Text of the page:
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“Supporting Resilient Careers” NCECA Panel with (left to right) Cornelia Carey, Paul Sacaridiz, Christa Assad + Heather Mae Erickson

On March 22 – 25, CERF+ participated in the annual National Council on Education for the Ceramic Arts (NCECA) in Portland, Oregon. The conference, Future Flux, was a four-day gathering featuring lively lectures, panel presentations, demonstrations, and lots of meeting, greeting, information sharing, and commerce in the cavernous resource area. At the conference, CERF+ hosted a panel moderated by Executive Director, Cornelia Carey, with three accomplished mid-career artists who shared their experiences and perspectives about preparing artists, in particular, art school students, for building resilient careers. Paul Sacaridiz, executive director of Haystack Mountain School of Crafts, a sculptor and CERF+ Board member started things off by calling for a more holistic and broad-based approach to defining professional practices and to implement such training on “Day One” of a student’s schooling whether as undergraduates or graduate school students. Sacaridiz noted:

“Not providing professional practices training to artists is like sending people on an expedition without a map – and then wondering why they all died.”

– Paul Sacaridiz, Haystack Executive Director

Clay artist and sculptor, Christa Assad, noted that art schools prepare artists for success but not failure. Assad’s successful and high profile career was threatened in 2013 when she broke her back jumping from a second story window to escape a fire which engulfed her home. She said that the injury forced her to recreate her art career as it was no longer physically possible to do the work she’d done prior to the accident. In this process, she found her training hadn’t prepared her for the new tasks of writing effective loan applications and creating cash flow projections on spread sheets. As Christa said:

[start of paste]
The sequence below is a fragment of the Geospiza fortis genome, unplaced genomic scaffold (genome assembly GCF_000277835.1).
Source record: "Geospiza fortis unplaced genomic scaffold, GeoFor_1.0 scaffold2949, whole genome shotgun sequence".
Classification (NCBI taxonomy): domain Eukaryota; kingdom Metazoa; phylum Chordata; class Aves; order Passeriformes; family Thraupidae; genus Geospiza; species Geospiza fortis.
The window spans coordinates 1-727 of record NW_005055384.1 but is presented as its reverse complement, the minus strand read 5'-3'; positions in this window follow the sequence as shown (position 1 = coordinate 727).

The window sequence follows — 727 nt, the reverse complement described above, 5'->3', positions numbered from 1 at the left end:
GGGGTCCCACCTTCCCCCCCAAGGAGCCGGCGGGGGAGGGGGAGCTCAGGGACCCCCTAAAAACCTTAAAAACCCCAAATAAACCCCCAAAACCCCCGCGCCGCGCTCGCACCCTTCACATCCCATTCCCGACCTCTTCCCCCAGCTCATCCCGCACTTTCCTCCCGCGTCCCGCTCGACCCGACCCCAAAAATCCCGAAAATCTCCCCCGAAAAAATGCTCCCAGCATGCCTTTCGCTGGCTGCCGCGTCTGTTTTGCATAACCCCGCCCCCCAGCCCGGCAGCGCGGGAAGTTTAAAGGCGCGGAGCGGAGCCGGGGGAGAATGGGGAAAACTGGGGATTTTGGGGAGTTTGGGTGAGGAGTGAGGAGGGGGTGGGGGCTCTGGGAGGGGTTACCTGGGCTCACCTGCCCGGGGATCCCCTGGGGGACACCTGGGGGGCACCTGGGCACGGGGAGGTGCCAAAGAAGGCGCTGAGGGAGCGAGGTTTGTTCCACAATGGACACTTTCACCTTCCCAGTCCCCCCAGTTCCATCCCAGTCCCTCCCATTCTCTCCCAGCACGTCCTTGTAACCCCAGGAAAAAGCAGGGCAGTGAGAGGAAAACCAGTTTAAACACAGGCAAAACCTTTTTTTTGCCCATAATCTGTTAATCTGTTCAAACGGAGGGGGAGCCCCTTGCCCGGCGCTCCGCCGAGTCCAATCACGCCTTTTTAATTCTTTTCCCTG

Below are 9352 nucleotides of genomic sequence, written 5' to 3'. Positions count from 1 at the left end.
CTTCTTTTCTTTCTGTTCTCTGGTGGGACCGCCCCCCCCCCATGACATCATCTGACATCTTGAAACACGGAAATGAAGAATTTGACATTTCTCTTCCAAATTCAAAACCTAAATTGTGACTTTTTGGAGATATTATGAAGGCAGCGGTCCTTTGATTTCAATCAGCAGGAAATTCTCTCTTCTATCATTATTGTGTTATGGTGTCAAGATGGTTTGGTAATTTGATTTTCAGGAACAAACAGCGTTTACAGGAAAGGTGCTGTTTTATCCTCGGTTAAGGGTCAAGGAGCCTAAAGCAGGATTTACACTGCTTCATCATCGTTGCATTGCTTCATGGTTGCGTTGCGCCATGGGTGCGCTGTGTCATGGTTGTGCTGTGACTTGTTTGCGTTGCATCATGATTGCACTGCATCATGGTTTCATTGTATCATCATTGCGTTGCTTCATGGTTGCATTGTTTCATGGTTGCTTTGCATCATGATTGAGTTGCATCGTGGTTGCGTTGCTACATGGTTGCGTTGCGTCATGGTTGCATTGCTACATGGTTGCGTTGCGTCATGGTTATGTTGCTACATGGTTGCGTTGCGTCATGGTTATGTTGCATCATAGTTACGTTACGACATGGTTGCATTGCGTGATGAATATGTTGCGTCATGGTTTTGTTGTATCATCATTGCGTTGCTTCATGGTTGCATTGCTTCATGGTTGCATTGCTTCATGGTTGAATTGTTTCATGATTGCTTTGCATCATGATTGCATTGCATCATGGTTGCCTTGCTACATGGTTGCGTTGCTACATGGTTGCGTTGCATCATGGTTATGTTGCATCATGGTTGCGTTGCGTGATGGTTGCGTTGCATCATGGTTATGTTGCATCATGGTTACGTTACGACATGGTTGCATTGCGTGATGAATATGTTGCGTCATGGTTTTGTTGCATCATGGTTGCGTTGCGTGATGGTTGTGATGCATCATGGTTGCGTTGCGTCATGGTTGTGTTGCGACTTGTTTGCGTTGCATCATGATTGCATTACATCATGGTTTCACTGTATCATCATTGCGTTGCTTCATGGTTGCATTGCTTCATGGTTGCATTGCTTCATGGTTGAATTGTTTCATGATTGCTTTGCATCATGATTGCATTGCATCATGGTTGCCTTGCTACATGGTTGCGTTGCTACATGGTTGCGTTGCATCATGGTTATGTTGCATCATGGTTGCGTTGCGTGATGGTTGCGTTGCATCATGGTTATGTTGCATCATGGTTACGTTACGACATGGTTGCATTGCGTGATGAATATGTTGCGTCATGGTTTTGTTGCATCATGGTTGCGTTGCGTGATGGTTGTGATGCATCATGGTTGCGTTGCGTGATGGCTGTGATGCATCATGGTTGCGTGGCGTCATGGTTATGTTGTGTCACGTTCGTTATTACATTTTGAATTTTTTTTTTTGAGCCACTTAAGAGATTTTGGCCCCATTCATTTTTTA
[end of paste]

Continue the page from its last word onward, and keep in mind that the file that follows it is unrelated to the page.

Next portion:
“The only way to prepare for an art career is to begin behaving as an art professional as soon as the art-making begins: it is never too early to put a profession into practice.”

– Christa Assad, Artist

Our third panelist, Heather Mae Erickson, struggled in her first years out of art school with the business aspects of being an artist. Learning the hard way, she has dedicated her recent work as an assistant professor of Undergraduate and Graduate Ceramics and Studio Art at Western Carolina University to creating a new Arts and Entrepreneurship Certificate program which covers learning practical skills such as: financial management, copyright laws, taxes, contracts, and more. Heather Mae is also a graduate of CERF+ “Cover Your A’s” – Art, Assets, and Archives train the trainers program. Heather recommends:

“As soon as a student decides to focus in the arts, professional practices should be introduced so that students understand that their choice of a career in the arts is more than merely creating art.”

– Heather Mae Erickson, Artist + Assistant Professor at Western Carolina University

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